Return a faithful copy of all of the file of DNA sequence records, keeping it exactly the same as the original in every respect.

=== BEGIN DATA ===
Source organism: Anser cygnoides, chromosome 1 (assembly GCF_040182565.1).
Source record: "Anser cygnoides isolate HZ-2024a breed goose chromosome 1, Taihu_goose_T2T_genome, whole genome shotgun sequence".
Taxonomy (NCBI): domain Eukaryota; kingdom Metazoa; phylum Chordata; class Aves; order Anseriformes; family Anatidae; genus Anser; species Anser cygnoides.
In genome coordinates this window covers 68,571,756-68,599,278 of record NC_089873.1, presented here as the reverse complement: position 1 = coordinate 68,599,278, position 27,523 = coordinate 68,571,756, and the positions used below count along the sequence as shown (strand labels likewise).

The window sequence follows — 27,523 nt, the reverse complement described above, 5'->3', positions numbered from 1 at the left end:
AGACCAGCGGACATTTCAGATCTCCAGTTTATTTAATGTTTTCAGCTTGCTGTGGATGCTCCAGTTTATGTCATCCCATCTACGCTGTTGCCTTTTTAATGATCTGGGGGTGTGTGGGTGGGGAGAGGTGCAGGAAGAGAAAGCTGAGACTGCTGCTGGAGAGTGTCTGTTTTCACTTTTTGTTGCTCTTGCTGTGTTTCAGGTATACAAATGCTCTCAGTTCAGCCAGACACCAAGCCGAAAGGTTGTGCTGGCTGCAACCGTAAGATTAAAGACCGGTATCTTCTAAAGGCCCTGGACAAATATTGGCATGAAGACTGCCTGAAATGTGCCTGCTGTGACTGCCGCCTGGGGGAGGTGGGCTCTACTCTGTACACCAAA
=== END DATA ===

Source organism: Anser cygnoides, chromosome 1 (assembly GCF_040182565.1).
Source record: "Anser cygnoides isolate HZ-2024a breed goose chromosome 1, Taihu_goose_T2T_genome, whole genome shotgun sequence".
Taxonomy (NCBI): domain Eukaryota; kingdom Metazoa; phylum Chordata; class Aves; order Anseriformes; family Anatidae; genus Anser; species Anser cygnoides.
In genome coordinates this window covers 68,571,756-68,599,278 of record NC_089873.1, presented here as the reverse complement: position 1 = coordinate 68,599,278, position 27,523 = coordinate 68,571,756, and the positions used below count along the sequence as shown (strand labels likewise).

The window sequence follows — 27,523 nt, the reverse complement described above, 5'->3', positions numbered from 1 at the left end:
AGACCAGCGGACATTTCAGATCTCCAGTTTATTTAATGTTTTCAGCTTGCTGTGGATGCTCCAGTTTATGTCATCCCATCTACGCTGTTGCCTTTTTAATGATCTGGGGGTGTGTGGGTGGGGAGAGGTGCAGGAAGAGAAAGCTGAGACTGCTGCTGGAGAGTGTCTGTTTTCACTTTTTGTTGCTCTTGCTGTGTTTCAGGTATACAAATGCTCTCAGTTCAGCCAGACACCAAGCCGAAAGGTTGTGCTGGCTGCAACCGTAAGATTAAAGACCGGTATCTTCTAAAGGCCCTGGACAAATATTGGCATGAAGACTGCCTGAAATGTGCCTGCTGTGACTGCCGCCTGGGGGAGGTGGGCTCTACTCTGTACACCAAA